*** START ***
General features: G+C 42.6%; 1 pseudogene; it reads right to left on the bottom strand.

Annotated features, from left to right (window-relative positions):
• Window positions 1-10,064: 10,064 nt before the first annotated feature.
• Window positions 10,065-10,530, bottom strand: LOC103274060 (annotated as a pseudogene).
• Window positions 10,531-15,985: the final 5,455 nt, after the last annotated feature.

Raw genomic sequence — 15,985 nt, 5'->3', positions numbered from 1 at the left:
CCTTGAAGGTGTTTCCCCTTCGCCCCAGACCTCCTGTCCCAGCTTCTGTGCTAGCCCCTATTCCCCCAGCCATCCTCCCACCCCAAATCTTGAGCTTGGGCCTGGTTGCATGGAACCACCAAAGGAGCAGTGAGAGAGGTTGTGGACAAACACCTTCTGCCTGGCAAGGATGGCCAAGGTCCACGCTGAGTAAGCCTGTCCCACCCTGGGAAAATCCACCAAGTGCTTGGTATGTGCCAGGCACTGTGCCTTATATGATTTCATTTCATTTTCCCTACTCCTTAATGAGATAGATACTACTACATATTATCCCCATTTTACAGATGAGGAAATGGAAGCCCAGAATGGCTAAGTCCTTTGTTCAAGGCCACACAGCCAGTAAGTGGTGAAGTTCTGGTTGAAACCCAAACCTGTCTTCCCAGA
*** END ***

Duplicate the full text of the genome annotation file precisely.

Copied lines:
General features: G+C 42.6%; 1 pseudogene; it reads right to left on the bottom strand.

Annotated features, from left to right (window-relative positions):
• Window positions 1-10,064: 10,064 nt before the first annotated feature.
• Window positions 10,065-10,530, bottom strand: LOC103274060 (annotated as a pseudogene).
• Window positions 10,531-15,985: the final 5,455 nt, after the last annotated feature.

Raw genomic sequence — 15,985 nt, 5'->3', positions numbered from 1 at the left:
CCTTGAAGGTGTTTCCCCTTCGCCCCAGACCTCCTGTCCCAGCTTCTGTGCTAGCCCCTATTCCCCCAGCCATCCTCCCACCCCAAATCTTGAGCTTGGGCCTGGTTGCATGGAACCACCAAAGGAGCAGTGAGAGAGGTTGTGGACAAACACCTTCTGCCTGGCAAGGATGGCCAAGGTCCACGCTGAGTAAGCCTGTCCCACCCTGGGAAAATCCACCAAGTGCTTGGTATGTGCCAGGCACTGTGCCTTATATGATTTCATTTCATTTTCCCTACTCCTTAATGAGATAGATACTACTACATATTATCCCCATTTTACAGATGAGGAAATGGAAGCCCAGAATGGCTAAGTCCTTTGTTCAAGGCCACACAGCCAGTAAGTGGTGAAGTTCTGGTTGAAACCCAAACCTGTCTTCCCAGA